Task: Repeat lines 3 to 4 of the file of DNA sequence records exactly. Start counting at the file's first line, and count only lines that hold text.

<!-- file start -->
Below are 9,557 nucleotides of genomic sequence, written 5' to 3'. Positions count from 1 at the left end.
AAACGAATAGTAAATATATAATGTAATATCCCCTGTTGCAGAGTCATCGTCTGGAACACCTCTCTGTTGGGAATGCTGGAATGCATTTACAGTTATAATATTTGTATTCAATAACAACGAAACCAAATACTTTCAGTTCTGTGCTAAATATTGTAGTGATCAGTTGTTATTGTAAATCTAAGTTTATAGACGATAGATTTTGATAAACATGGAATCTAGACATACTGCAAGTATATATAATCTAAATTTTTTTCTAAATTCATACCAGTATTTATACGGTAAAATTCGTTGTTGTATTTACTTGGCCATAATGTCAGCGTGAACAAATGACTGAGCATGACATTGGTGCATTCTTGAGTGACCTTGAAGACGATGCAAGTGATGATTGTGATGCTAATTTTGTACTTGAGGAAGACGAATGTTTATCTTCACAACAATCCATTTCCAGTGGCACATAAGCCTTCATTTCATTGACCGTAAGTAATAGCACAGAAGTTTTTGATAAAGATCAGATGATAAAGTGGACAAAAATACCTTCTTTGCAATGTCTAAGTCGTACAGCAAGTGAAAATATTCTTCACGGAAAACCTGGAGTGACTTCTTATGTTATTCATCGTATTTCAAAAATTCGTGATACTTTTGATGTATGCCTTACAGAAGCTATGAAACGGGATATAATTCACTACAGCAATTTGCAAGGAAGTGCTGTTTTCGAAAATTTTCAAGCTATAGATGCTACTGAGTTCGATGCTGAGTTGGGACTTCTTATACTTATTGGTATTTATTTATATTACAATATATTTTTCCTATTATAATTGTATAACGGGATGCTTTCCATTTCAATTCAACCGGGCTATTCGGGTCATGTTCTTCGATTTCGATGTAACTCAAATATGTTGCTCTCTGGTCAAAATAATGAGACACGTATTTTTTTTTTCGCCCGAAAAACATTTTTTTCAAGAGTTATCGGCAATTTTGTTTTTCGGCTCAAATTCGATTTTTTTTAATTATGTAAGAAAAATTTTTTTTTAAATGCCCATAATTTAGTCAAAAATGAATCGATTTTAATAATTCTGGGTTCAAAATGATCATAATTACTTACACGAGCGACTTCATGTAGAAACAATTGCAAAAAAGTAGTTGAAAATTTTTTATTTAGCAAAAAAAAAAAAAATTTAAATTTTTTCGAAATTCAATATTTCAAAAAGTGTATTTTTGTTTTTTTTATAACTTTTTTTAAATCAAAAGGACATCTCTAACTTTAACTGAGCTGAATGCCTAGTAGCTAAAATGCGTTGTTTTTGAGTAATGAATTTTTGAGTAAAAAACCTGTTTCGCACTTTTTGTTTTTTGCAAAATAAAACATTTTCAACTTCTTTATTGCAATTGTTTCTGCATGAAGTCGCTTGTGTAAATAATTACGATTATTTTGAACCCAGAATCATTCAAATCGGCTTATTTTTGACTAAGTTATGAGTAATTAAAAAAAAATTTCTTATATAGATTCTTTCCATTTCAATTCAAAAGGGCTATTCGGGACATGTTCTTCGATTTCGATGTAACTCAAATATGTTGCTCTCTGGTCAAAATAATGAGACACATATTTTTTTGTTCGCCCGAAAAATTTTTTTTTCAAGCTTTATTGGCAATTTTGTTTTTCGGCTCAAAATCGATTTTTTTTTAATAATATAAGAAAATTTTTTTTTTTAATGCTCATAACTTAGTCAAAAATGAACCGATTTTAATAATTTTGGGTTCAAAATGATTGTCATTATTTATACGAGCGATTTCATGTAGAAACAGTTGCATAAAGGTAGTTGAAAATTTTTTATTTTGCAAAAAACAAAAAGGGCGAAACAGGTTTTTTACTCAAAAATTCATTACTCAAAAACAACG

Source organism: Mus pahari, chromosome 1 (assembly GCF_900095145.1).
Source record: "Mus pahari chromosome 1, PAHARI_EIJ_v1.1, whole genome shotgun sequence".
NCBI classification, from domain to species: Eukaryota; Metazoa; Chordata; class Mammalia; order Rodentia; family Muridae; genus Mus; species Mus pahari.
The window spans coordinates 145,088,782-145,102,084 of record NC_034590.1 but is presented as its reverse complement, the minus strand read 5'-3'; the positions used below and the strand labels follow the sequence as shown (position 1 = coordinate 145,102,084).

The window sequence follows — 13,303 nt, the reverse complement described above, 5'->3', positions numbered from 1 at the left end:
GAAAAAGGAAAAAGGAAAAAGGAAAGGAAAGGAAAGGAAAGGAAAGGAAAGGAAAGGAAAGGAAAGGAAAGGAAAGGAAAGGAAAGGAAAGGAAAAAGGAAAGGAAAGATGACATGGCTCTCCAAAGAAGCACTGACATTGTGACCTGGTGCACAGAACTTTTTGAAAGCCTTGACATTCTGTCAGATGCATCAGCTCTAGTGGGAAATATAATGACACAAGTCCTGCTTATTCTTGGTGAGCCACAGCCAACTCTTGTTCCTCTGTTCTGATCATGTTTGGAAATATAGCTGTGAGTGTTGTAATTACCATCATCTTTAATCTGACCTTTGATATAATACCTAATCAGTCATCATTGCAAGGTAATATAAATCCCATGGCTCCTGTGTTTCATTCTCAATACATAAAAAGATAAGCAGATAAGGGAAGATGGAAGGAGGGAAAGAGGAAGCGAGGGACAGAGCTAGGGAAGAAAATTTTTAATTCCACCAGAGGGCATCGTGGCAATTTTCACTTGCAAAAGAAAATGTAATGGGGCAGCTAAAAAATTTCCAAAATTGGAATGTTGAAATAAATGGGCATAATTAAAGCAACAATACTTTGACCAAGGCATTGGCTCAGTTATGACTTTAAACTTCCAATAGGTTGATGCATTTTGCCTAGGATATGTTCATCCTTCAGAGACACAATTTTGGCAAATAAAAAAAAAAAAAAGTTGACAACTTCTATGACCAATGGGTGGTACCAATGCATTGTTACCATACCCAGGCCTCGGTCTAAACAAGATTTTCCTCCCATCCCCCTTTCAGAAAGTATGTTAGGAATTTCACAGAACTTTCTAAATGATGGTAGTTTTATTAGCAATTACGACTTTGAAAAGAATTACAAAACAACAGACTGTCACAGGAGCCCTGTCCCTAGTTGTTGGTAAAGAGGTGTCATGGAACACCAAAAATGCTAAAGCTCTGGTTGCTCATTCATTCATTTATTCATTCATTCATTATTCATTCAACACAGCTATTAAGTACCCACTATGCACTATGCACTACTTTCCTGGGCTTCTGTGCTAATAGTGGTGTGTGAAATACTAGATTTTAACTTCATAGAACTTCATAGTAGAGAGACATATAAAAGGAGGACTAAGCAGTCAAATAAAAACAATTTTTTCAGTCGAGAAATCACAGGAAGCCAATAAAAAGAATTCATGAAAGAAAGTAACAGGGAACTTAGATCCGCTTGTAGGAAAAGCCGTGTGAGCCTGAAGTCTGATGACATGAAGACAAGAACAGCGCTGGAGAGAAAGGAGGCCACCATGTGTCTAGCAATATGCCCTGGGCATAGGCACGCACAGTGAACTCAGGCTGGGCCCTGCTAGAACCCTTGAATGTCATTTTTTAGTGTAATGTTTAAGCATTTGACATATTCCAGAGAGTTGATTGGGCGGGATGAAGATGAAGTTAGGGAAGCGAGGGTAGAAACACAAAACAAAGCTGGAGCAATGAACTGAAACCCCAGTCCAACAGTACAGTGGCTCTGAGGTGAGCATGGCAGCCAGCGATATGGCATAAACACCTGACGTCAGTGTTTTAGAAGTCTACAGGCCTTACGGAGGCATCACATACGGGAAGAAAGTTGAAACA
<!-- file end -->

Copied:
Source organism: Mus pahari, chromosome 1 (assembly GCF_900095145.1).
Source record: "Mus pahari chromosome 1, PAHARI_EIJ_v1.1, whole genome shotgun sequence".